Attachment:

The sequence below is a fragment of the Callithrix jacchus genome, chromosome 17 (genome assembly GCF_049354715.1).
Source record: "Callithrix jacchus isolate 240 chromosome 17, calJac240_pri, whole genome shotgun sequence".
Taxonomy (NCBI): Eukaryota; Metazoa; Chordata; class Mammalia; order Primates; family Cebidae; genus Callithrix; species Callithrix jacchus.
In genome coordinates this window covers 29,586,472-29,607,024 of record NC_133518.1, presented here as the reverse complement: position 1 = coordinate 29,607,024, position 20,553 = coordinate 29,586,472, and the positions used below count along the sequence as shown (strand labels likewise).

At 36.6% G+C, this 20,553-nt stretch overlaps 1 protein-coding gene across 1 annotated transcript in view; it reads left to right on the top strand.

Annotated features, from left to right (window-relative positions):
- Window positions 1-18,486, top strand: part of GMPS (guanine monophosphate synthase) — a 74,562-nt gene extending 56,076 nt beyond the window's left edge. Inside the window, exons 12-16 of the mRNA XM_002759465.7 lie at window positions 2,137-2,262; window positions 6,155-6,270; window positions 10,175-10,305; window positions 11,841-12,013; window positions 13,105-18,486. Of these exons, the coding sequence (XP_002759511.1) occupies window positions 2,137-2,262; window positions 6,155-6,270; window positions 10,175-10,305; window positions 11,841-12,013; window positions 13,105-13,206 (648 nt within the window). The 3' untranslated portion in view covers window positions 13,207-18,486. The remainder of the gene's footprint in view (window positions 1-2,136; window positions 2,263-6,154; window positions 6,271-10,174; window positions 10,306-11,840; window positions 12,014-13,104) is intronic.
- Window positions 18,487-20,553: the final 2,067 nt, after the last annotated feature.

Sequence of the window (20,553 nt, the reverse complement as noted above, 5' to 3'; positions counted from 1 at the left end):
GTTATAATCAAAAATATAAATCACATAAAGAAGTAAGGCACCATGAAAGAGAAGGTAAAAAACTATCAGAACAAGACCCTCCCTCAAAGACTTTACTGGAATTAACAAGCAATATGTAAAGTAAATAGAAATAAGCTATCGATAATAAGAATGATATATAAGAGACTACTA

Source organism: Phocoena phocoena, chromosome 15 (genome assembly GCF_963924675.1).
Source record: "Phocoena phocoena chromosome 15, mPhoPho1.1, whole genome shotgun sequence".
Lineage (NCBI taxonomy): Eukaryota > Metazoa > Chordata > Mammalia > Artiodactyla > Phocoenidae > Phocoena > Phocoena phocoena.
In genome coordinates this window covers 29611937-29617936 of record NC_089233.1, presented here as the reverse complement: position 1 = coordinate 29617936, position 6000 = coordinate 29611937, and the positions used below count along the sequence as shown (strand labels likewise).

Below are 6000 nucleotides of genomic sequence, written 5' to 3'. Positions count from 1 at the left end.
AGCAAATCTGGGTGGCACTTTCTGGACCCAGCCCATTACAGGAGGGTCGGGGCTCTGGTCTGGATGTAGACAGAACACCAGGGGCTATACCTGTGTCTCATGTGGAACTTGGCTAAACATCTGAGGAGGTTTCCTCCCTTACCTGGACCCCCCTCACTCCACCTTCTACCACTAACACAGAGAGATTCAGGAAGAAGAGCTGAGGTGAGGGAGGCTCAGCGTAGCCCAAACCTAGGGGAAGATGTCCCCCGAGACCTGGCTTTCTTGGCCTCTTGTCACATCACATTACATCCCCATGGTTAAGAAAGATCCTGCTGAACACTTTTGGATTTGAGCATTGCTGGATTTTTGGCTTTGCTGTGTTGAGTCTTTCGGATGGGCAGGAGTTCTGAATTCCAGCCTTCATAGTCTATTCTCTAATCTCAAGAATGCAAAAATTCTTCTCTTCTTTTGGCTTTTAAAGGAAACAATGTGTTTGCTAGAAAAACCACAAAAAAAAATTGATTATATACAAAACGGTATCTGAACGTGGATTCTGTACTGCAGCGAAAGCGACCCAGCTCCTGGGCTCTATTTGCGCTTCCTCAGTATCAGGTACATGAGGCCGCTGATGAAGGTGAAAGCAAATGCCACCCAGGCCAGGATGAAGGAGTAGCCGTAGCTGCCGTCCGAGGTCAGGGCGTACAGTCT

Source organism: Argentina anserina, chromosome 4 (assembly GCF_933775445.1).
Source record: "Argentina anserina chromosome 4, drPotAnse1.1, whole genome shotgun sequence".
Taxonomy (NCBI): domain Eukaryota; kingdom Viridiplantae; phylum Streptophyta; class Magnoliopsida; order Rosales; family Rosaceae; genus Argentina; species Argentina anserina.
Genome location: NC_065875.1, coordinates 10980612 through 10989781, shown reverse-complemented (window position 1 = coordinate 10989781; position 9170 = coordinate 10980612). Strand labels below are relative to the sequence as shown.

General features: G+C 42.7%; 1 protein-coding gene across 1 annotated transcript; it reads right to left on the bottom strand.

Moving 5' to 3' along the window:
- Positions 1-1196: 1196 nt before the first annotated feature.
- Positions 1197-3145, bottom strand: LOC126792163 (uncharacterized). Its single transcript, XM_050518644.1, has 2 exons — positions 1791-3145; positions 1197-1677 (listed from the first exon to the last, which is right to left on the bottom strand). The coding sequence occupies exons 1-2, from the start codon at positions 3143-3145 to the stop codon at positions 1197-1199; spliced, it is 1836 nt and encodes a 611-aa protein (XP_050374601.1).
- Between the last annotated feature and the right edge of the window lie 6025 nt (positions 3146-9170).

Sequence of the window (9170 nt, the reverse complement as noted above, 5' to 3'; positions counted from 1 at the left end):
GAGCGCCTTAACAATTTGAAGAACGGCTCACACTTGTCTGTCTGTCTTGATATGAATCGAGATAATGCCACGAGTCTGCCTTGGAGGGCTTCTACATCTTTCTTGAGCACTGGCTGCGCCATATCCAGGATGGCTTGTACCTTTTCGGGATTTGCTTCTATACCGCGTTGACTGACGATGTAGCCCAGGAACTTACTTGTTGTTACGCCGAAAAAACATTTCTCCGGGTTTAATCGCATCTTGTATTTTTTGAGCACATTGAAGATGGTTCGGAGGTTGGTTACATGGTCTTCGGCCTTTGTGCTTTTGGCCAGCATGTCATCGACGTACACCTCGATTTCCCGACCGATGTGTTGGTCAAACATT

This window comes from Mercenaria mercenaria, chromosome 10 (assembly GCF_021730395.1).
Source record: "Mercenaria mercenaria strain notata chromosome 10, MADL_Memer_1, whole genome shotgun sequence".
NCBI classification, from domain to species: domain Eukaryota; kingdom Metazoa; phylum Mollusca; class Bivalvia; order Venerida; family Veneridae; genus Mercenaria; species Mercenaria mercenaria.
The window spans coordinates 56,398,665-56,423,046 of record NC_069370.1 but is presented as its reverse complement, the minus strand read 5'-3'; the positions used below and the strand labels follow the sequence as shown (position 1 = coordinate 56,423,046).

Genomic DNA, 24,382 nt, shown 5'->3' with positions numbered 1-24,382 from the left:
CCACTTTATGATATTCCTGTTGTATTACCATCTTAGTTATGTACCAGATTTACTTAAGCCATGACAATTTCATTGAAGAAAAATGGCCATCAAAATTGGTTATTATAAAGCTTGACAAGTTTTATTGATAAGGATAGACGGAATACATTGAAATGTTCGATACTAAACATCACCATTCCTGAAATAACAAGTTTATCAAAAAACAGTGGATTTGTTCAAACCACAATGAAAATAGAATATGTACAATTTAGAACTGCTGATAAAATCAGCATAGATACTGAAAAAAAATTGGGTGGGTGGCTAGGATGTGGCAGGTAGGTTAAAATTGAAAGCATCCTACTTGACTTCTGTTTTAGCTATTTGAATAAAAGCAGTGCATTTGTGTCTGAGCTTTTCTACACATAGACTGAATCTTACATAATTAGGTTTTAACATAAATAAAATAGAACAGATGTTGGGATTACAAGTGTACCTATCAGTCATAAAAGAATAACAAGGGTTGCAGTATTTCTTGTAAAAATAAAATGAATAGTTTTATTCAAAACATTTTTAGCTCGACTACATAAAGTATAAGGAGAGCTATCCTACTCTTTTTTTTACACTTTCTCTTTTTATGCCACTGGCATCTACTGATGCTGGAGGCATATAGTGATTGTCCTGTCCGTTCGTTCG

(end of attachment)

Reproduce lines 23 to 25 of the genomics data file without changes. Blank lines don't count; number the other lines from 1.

- Positions 1-1196: 1196 nt before the first annotated feature.
- Positions 1197-3145, bottom strand: LOC126792163 (uncharacterized). Its single transcript, XM_050518644.1, has 2 exons — positions 1791-3145; positions 1197-1677 (listed from the first exon to the last, which is right to left on the bottom strand). The coding sequence occupies exons 1-2, from the start codon at positions 3143-3145 to the stop codon at positions 1197-1199; spliced, it is 1836 nt and encodes a 611-aa protein (XP_050374601.1).
- Between the last annotated feature and the right edge of the window lie 6025 nt (positions 3146-9170).